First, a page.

He feels what we feel, every day. And in this anguished cry, I think we can see that this final indignity, even for Jesus, was unexpected and frightening.

Jesus is human, and never more human than in this final crisis.

And still, and yet, does he give up? No: he persists with his life, his mission, to the very end.

As I write this, I reflect on the horrifying truth that the man being crucified by the Romans virtually suffocates to death, unable to sustain his body weight on his broken arms and legs, he slumps down, head and torso leaning forward. Jesus’s seven sayings on the cross would have been as he was gasping for air to sustain himself. Choking. A heaving chest with failing lungs. The tragic irony is obvious.

So for Christians, as we watch the terrible suffering around us this Good Friday, we need to believe – if we do – that Jesus has been there before us. He died a terrible, awful, painful and miserable death. He has left his friends and family behind, stricken in grief, frightened and confused. And yet, despite this suffering, he never actually gave up on God.

Just before he dies, Jesus cries out “It is finished!” Adam Hamilton writes: “These last words are seen as a cry of victory, not of dereliction. Jesus had now completed what he came to do. A plan was fulfilled; a salvation was made possible; a love shown. He had taken our place. He had demonstrated both humanity’s brokenness and God’s love. He had offered himself fully to God as a sacrifice on behalf of humanity. As he died, it was finished. With these words, the noblest person who ever walked the face of this planet, God in the flesh, breathed his last.” This verse has also been translated as “It is consummated.” “It is done.” You could even translate it, freely, as “That’s enough now.”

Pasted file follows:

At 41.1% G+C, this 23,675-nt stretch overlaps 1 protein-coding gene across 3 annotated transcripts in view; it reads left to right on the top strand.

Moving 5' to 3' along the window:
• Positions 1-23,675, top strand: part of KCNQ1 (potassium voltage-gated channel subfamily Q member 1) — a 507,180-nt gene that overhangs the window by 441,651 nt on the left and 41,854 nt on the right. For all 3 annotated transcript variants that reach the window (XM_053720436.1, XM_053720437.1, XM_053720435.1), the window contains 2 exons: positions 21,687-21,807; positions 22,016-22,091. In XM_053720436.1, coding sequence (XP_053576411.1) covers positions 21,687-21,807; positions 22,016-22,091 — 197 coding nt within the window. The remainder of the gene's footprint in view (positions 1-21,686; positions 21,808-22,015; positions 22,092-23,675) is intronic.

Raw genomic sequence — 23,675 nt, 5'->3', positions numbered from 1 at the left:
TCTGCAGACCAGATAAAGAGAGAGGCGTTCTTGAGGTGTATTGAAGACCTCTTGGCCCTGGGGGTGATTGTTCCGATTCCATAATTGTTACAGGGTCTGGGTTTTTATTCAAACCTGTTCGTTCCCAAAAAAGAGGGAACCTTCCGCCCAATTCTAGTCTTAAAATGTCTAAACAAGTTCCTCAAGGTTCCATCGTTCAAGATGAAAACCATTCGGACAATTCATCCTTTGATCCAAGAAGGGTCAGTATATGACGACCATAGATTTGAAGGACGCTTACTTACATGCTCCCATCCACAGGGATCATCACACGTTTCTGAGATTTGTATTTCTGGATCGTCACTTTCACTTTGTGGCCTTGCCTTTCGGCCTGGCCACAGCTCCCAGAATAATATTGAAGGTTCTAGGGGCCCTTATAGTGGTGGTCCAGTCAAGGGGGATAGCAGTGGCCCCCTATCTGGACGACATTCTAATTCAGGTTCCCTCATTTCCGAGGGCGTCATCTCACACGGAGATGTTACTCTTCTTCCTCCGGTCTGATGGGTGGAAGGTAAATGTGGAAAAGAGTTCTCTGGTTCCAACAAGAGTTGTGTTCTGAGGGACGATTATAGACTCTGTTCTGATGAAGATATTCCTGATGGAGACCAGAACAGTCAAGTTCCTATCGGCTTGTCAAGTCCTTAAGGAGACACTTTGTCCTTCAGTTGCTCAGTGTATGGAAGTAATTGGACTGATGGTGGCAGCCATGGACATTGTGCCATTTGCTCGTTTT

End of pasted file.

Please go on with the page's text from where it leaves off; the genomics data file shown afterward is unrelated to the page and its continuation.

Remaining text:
Then Jesus offers his soul to God, once more as so many times before, and dies. Hamilton has written that “When darkness seems to prevail in life, it takes faith even to talk to God, even if it is to complain to him. These last words of Jesus from the cross show his absolute trust in God: “Father, into thy hands I commend my spirit …” This has been termed a model of prayer for everyone when afraid, sick, or facing one’s own death. It says in effect: “I commit myself to you, O God. In my living and in my dying, in the good times and in the bad, whatever I am and have, I place in your hands, O God, for your safekeeping.”

CaptureIn a world afflicted with a modern plague, this is the deep and fundamental significance of Good Friday to all Christians.

This – what we see and experience around us, every day – is not the whole story.

We are eternal souls living a mortal life. And no matter how tragic or how scary or how desperate that mortal life is, we cling to the knowledge that after Good Friday comes, without fail, Easter Sunday.

And on Easter Sunday, life wins. The pain is forgotten. The loss is forgotten. The grief is forgotten.

Because we don’t die, when we die.

If you fear or grieve this Good Friday, I and my family hold you in our hearts, and pray for God’s peace for you.







  1. underwriiter505 says:

    Hello again – it’s been a while. Thank you for this heartfelt meditation.

    I like to make a loose analogy where the universe as we see it is run somewhat like a democracy, whereas the universe in which God prevented all suffering would be autocratic. Sure, things go smoothly in an autocracy. Trains run on time. Sure, people do bad things i a democracy Laws written to prevent people from doing bad things are enforced only after the fact, and often unfairly But in an autocratic universe, we would never be able to do anything of our own. If we were perpetually happy, would we even know what happiness is? My guess is that we wouldn’t, but there’s really no way to answer that – it’s unimaginable.

    A blessed Easter to you and yours.


    • Stephen Yolland says:

      Very wise words … I can’t think of anything more awful than a bland Universe where nothing goes wrong and there is nothing to strive for.


      • Geoff says: